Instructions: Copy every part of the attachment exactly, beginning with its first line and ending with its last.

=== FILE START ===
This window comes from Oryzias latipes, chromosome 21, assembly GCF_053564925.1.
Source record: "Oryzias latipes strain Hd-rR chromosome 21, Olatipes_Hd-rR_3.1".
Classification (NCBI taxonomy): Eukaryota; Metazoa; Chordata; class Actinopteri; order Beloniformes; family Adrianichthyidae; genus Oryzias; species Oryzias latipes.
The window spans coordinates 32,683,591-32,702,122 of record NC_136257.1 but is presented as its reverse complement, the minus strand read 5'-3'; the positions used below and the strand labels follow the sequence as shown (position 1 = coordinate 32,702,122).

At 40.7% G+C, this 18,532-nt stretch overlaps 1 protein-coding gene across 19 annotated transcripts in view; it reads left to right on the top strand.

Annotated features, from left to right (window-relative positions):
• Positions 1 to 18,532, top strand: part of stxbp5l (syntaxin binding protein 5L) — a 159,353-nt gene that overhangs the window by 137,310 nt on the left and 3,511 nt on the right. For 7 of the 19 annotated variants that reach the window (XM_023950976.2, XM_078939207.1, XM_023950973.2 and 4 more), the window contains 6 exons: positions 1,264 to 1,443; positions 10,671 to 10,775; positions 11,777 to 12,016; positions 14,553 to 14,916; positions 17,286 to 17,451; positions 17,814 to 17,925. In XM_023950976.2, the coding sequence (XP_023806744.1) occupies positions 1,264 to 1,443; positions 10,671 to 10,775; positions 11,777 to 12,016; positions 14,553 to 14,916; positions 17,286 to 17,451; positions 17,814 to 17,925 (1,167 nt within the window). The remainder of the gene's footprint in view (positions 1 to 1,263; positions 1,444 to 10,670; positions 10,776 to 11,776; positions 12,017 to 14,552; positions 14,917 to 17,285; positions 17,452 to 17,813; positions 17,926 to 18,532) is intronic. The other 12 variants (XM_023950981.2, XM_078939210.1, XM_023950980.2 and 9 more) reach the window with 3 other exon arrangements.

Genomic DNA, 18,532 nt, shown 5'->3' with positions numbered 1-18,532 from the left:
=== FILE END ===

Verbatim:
This window comes from Oryzias latipes, chromosome 21, assembly GCF_053564925.1.
Source record: "Oryzias latipes strain Hd-rR chromosome 21, Olatipes_Hd-rR_3.1".
Classification (NCBI taxonomy): Eukaryota; Metazoa; Chordata; class Actinopteri; order Beloniformes; family Adrianichthyidae; genus Oryzias; species Oryzias latipes.
The window spans coordinates 32,683,591-32,702,122 of record NC_136257.1 but is presented as its reverse complement, the minus strand read 5'-3'; the positions used below and the strand labels follow the sequence as shown (position 1 = coordinate 32,702,122).

At 40.7% G+C, this 18,532-nt stretch overlaps 1 protein-coding gene across 19 annotated transcripts in view; it reads left to right on the top strand.

Annotated features, from left to right (window-relative positions):
• Positions 1 to 18,532, top strand: part of stxbp5l (syntaxin binding protein 5L) — a 159,353-nt gene that overhangs the window by 137,310 nt on the left and 3,511 nt on the right. For 7 of the 19 annotated variants that reach the window (XM_023950976.2, XM_078939207.1, XM_023950973.2 and 4 more), the window contains 6 exons: positions 1,264 to 1,443; positions 10,671 to 10,775; positions 11,777 to 12,016; positions 14,553 to 14,916; positions 17,286 to 17,451; positions 17,814 to 17,925. In XM_023950976.2, the coding sequence (XP_023806744.1) occupies positions 1,264 to 1,443; positions 10,671 to 10,775; positions 11,777 to 12,016; positions 14,553 to 14,916; positions 17,286 to 17,451; positions 17,814 to 17,925 (1,167 nt within the window). The remainder of the gene's footprint in view (positions 1 to 1,263; positions 1,444 to 10,670; positions 10,776 to 11,776; positions 12,017 to 14,552; positions 14,917 to 17,285; positions 17,452 to 17,813; positions 17,926 to 18,532) is intronic. The other 12 variants (XM_023950981.2, XM_078939210.1, XM_023950980.2 and 9 more) reach the window with 3 other exon arrangements.

Genomic DNA, 18,532 nt, shown 5'->3' with positions numbered 1-18,532 from the left: